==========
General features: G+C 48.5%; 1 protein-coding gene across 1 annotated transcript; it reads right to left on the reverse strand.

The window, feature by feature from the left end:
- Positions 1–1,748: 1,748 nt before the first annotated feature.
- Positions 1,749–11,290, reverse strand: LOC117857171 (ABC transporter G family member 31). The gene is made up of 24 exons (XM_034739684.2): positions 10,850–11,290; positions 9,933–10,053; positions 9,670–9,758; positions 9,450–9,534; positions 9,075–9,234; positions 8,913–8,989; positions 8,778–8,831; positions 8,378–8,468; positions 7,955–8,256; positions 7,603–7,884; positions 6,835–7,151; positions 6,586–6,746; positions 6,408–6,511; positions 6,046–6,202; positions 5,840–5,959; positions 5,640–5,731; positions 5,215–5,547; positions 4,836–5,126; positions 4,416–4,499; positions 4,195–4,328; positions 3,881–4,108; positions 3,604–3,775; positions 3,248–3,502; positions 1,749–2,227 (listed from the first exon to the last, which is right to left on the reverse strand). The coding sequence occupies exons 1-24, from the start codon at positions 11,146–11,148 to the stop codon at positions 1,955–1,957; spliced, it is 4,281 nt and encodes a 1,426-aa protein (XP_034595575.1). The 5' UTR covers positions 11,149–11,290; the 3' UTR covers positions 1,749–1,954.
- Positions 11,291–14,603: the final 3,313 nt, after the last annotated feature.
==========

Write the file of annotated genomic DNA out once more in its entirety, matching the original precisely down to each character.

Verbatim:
General features: G+C 48.5%; 1 protein-coding gene across 1 annotated transcript; it reads right to left on the reverse strand.

The window, feature by feature from the left end:
- Positions 1–1,748: 1,748 nt before the first annotated feature.
- Positions 1,749–11,290, reverse strand: LOC117857171 (ABC transporter G family member 31). The gene is made up of 24 exons (XM_034739684.2): positions 10,850–11,290; positions 9,933–10,053; positions 9,670–9,758; positions 9,450–9,534; positions 9,075–9,234; positions 8,913–8,989; positions 8,778–8,831; positions 8,378–8,468; positions 7,955–8,256; positions 7,603–7,884; positions 6,835–7,151; positions 6,586–6,746; positions 6,408–6,511; positions 6,046–6,202; positions 5,840–5,959; positions 5,640–5,731; positions 5,215–5,547; positions 4,836–5,126; positions 4,416–4,499; positions 4,195–4,328; positions 3,881–4,108; positions 3,604–3,775; positions 3,248–3,502; positions 1,749–2,227 (listed from the first exon to the last, which is right to left on the reverse strand). The coding sequence occupies exons 1-24, from the start codon at positions 11,146–11,148 to the stop codon at positions 1,955–1,957; spliced, it is 4,281 nt and encodes a 1,426-aa protein (XP_034595575.1). The 5' UTR covers positions 11,149–11,290; the 3' UTR covers positions 1,749–1,954.
- Positions 11,291–14,603: the final 3,313 nt, after the last annotated feature.